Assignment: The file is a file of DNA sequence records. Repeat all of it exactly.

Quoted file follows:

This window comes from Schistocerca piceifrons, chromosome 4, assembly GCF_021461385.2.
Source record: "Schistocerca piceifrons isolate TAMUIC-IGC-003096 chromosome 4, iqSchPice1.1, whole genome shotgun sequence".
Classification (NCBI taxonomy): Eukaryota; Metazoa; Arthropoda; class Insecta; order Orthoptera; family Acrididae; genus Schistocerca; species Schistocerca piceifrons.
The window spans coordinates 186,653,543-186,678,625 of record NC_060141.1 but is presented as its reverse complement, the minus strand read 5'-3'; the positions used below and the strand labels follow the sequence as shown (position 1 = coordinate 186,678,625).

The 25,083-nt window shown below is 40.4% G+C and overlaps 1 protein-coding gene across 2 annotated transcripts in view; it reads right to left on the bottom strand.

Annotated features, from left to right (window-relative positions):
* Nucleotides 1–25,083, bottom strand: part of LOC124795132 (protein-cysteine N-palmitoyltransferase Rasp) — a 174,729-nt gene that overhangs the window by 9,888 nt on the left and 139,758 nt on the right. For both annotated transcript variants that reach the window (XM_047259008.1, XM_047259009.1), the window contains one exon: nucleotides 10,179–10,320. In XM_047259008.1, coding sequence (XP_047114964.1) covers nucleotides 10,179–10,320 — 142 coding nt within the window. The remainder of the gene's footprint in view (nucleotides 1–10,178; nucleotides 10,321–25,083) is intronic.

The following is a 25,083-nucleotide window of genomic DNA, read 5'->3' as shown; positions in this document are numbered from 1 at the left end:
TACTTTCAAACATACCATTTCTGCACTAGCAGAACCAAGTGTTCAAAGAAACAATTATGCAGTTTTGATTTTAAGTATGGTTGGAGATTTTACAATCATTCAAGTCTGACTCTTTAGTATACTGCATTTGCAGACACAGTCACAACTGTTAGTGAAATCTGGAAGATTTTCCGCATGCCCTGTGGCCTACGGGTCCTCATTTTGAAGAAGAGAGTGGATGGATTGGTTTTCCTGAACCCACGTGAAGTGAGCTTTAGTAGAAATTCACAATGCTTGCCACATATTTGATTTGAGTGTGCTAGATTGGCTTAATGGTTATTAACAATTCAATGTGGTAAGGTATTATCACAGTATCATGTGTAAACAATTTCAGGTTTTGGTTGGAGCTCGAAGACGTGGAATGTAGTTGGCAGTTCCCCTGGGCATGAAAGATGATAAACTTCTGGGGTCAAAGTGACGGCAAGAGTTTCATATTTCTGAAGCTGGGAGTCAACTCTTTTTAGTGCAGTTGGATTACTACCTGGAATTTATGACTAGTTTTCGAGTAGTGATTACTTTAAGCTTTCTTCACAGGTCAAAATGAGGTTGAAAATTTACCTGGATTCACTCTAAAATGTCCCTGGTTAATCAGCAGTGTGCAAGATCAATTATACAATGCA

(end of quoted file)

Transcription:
This window comes from Schistocerca piceifrons, chromosome 4, assembly GCF_021461385.2.
Source record: "Schistocerca piceifrons isolate TAMUIC-IGC-003096 chromosome 4, iqSchPice1.1, whole genome shotgun sequence".
Classification (NCBI taxonomy): Eukaryota; Metazoa; Arthropoda; class Insecta; order Orthoptera; family Acrididae; genus Schistocerca; species Schistocerca piceifrons.
The window spans coordinates 186,653,543-186,678,625 of record NC_060141.1 but is presented as its reverse complement, the minus strand read 5'-3'; the positions used below and the strand labels follow the sequence as shown (position 1 = coordinate 186,678,625).

The 25,083-nt window shown below is 40.4% G+C and overlaps 1 protein-coding gene across 2 annotated transcripts in view; it reads right to left on the bottom strand.

Annotated features, from left to right (window-relative positions):
* Nucleotides 1–25,083, bottom strand: part of LOC124795132 (protein-cysteine N-palmitoyltransferase Rasp) — a 174,729-nt gene that overhangs the window by 9,888 nt on the left and 139,758 nt on the right. For both annotated transcript variants that reach the window (XM_047259008.1, XM_047259009.1), the window contains one exon: nucleotides 10,179–10,320. In XM_047259008.1, coding sequence (XP_047114964.1) covers nucleotides 10,179–10,320 — 142 coding nt within the window. The remainder of the gene's footprint in view (nucleotides 1–10,178; nucleotides 10,321–25,083) is intronic.

The following is a 25,083-nucleotide window of genomic DNA, read 5'->3' as shown; positions in this document are numbered from 1 at the left end:
TACTTTCAAACATACCATTTCTGCACTAGCAGAACCAAGTGTTCAAAGAAACAATTATGCAGTTTTGATTTTAAGTATGGTTGGAGATTTTACAATCATTCAAGTCTGACTCTTTAGTATACTGCATTTGCAGACACAGTCACAACTGTTAGTGAAATCTGGAAGATTTTCCGCATGCCCTGTGGCCTACGGGTCCTCATTTTGAAGAAGAGAGTGGATGGATTGGTTTTCCTGAACCCACGTGAAGTGAGCTTTAGTAGAAATTCACAATGCTTGCCACATATTTGATTTGAGTGTGCTAGATTGGCTTAATGGTTATTAACAATTCAATGTGGTAAGGTATTATCACAGTATCATGTGTAAACAATTTCAGGTTTTGGTTGGAGCTCGAAGACGTGGAATGTAGTTGGCAGTTCCCCTGGGCATGAAAGATGATAAACTTCTGGGGTCAAAGTGACGGCAAGAGTTTCATATTTCTGAAGCTGGGAGTCAACTCTTTTTAGTGCAGTTGGATTACTACCTGGAATTTATGACTAGTTTTCGAGTAGTGATTACTTTAAGCTTTCTTCACAGGTCAAAATGAGGTTGAAAATTTACCTGGATTCACTCTAAAATGTCCCTGGTTAATCAGCAGTGTGCAAGATCAATTATACAATGCA